In the end, it was all about the future. Bruins General Manager Peter Chiarelli made it clear that his focus was set beyond this year. He would spend his energy trying to make the team better for the long haul.

It cost him the playoffs. It may cost him his job.

On Oct. 4, Chiarelli traded defenseman Johnny Boychuk to the New York Islanders just hours before the Bruins’ final preseason game. The deal was made after the Bruins completed their morning skate and players had gone home for lunch and a nap. When they returned, they were greeted with the news that one of the most popular players on the team was gone.

In return, the Bruins received three draft picks. A hard worker with an infectious smile and a booming shot, “Johnny Rocket” was one of the team’s top four defensemen. As he packed up his belongings, his teammates prepared for that night’s against the Red Wings in stunned silence.

The message was clear. Chiarelli didn’t think he could sign Boychuk beyond the one year remaining on his contract. So he didn’t try. He shipped him off to the Islanders for future picks.

The Islanders welcomed Boychuk with open arms. Last month, the team signed him to a seven-year, $42 million extension. Then they made the playoffs. The Bruins didn’t.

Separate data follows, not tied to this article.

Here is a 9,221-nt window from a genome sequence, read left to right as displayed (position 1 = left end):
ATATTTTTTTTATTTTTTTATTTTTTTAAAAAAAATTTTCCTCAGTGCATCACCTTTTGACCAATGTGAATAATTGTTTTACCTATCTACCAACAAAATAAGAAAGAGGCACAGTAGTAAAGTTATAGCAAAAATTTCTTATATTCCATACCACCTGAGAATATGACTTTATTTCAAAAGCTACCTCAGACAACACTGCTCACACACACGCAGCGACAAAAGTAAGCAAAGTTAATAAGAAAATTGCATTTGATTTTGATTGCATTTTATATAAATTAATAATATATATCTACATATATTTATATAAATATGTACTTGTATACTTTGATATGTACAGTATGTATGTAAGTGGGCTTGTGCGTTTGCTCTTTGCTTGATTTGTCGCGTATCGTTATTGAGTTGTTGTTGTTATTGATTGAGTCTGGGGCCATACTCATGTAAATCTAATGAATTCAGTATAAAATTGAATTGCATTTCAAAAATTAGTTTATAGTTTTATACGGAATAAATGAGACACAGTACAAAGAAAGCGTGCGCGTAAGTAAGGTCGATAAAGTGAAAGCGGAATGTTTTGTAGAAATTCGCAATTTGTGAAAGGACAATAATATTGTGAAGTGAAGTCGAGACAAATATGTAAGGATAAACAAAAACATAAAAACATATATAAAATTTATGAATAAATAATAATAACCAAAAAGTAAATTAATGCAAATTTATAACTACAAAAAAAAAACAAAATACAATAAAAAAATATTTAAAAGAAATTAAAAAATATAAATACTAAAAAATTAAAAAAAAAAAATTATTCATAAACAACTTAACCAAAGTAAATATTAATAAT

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What went wrong for the Bruins? For one thing, their dressing room lacked life. Boychuk was the man in charge of music in the Bruins’ dressing room. He knew when to pump up the volume and get the team going. He was more than a DJ, he was an emotional leader.

So was Shawn Thornton. The man who kept the Bruins’ dressing room accountable at all times was also gone, signing a free-agent contract with the Florida Panthers before the season.

The two absences left a void that remained unfilled to the bitter end. The Bruins tried to address it, signing Max Talbot in part because he is considered a strong team presence. In the end, it wasn’t enough.

The Bruins missed out on the playoffs because Zdeno Chara and Dennis Seidenberg suddenly grew old. They lost because Coach Claude Julien suddenly couldn’t find the right touch with his line combinations, sometimes breaking up combinations that were clicking in an effort to get more production throughout the lineup. They lost because Tuukka Rask couldn’t work miracles in net when miracles were needed most.

When these things happen a team can lose its way. That’s when the leadership is needed most.

That’s when Thornton could get a player to deliver more than usual. It’s when Boychuk could stand up and make a group of struggling players laugh or dance.

There is no laughing today for the Bruins and their fans. The playoffs will begin with the Black and Gold on the sidelines, and Chiarelli, who began the season with a move for the future, may not be around to see that future unfold.

Tom Caron is the studio host for the Red Sox broadcast on NESN. His column appears in the Portland Press Herald on Tuesdays.

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